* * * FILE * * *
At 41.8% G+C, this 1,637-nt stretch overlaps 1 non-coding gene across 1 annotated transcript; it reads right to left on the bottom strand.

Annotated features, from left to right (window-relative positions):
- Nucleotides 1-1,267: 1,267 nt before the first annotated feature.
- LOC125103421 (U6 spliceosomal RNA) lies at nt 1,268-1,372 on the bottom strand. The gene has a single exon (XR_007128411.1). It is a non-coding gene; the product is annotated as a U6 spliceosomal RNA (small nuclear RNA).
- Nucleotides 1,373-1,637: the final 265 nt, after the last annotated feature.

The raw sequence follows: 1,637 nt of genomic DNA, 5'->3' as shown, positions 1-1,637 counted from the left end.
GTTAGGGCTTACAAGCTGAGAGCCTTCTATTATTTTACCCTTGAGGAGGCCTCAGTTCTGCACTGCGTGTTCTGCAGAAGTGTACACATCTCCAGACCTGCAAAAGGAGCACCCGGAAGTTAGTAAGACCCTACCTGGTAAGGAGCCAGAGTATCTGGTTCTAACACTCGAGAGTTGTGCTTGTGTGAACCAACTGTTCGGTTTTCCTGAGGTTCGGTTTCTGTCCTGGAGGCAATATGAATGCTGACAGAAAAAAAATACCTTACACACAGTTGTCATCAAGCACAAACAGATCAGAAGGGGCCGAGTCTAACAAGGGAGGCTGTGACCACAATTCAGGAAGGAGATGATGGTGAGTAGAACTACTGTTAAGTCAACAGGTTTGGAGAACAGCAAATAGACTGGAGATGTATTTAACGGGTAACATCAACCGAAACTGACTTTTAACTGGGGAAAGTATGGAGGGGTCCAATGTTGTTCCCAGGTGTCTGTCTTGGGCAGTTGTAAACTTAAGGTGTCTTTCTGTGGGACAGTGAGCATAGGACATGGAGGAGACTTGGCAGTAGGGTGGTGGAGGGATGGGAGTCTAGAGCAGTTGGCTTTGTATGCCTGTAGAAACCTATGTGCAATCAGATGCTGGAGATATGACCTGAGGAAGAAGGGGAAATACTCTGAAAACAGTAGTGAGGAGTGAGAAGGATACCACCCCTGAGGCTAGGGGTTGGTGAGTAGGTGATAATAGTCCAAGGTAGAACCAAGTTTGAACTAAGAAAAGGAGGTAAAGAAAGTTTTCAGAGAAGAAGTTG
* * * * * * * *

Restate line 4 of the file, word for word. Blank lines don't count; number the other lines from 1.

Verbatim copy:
- LOC125103421 (U6 spliceosomal RNA) lies at nt 1,268-1,372 on the bottom strand. The gene has a single exon (XR_007128411.1). It is a non-coding gene; the product is annotated as a U6 spliceosomal RNA (small nuclear RNA).